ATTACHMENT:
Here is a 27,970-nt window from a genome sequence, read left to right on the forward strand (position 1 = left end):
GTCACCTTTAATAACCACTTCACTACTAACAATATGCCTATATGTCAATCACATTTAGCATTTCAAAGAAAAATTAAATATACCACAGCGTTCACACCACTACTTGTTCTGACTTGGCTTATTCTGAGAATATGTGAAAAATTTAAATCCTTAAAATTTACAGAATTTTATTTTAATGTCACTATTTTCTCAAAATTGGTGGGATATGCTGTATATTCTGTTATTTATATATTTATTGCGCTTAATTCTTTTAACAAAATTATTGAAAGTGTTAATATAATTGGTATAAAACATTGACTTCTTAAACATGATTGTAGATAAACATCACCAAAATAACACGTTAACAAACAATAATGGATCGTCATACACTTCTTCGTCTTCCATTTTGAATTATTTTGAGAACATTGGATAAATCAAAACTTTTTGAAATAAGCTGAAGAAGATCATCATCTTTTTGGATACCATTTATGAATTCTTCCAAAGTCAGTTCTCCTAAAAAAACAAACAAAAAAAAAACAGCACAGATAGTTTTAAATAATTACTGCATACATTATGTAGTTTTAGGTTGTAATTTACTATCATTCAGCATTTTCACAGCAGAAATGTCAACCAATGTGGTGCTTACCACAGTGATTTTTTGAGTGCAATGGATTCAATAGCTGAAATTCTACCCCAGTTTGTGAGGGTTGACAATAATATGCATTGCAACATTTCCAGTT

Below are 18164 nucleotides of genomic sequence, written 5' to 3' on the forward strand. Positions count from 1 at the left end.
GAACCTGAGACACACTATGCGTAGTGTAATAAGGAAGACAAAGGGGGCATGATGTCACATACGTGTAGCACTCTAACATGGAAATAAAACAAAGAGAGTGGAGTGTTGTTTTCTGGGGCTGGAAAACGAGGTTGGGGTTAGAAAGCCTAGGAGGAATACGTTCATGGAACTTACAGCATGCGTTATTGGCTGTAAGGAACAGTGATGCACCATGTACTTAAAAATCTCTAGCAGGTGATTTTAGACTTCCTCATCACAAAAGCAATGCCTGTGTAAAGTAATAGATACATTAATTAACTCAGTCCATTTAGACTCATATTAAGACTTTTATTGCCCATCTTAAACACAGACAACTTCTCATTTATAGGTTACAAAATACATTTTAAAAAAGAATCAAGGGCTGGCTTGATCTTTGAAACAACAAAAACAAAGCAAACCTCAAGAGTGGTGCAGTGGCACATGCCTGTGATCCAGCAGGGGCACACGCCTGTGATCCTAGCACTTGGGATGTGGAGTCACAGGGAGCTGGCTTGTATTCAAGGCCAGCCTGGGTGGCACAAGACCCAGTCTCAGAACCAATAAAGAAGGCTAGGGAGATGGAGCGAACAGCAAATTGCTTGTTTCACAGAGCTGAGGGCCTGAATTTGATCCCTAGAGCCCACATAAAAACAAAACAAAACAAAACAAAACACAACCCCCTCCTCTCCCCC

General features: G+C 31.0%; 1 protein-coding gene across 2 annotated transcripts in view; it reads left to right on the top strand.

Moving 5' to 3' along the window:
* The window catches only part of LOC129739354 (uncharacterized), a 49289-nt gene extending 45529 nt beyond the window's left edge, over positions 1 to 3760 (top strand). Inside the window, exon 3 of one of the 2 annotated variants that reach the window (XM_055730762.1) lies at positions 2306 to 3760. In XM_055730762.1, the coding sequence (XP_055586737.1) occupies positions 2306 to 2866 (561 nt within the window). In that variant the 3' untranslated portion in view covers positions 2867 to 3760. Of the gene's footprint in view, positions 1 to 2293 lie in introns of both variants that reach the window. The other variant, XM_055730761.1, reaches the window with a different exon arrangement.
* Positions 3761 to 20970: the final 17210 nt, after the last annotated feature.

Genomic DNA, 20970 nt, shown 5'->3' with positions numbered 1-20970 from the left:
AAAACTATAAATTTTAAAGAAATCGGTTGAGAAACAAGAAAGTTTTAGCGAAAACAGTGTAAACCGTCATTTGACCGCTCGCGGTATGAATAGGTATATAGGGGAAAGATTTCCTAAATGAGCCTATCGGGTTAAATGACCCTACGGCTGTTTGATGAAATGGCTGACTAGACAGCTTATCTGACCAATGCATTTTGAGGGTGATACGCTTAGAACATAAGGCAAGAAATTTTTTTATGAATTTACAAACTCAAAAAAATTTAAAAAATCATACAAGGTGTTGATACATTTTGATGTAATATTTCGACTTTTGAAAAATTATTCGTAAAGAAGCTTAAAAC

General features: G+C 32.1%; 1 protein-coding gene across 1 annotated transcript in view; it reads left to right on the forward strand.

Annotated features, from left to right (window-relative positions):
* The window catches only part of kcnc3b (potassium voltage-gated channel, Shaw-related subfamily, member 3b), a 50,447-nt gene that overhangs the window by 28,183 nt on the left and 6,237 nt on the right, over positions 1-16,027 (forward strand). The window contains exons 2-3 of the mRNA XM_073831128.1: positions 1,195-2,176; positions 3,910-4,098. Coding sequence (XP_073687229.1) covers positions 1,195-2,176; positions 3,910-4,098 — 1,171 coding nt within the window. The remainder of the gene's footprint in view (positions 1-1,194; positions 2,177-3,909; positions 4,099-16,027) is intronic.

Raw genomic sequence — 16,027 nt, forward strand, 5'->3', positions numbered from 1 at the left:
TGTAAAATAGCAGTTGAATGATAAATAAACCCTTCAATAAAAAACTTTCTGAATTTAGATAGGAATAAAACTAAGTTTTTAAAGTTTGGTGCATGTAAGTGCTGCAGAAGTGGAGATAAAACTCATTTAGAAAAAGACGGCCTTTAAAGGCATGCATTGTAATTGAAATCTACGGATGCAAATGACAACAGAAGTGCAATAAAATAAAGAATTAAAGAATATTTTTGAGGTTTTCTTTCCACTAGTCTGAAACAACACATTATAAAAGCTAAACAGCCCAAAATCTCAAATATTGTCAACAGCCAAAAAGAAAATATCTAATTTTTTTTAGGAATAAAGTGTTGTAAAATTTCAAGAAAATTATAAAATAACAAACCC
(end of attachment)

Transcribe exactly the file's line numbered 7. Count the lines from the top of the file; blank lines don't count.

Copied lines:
* The window catches only part of LOC129739354 (uncharacterized), a 49289-nt gene extending 45529 nt beyond the window's left edge, over positions 1 to 3760 (top strand). Inside the window, exon 3 of one of the 2 annotated variants that reach the window (XM_055730762.1) lies at positions 2306 to 3760. In XM_055730762.1, the coding sequence (XP_055586737.1) occupies positions 2306 to 2866 (561 nt within the window). In that variant the 3' untranslated portion in view covers positions 2867 to 3760. Of the gene's footprint in view, positions 1 to 2293 lie in introns of both variants that reach the window. The other variant, XM_055730761.1, reaches the window with a different exon arrangement.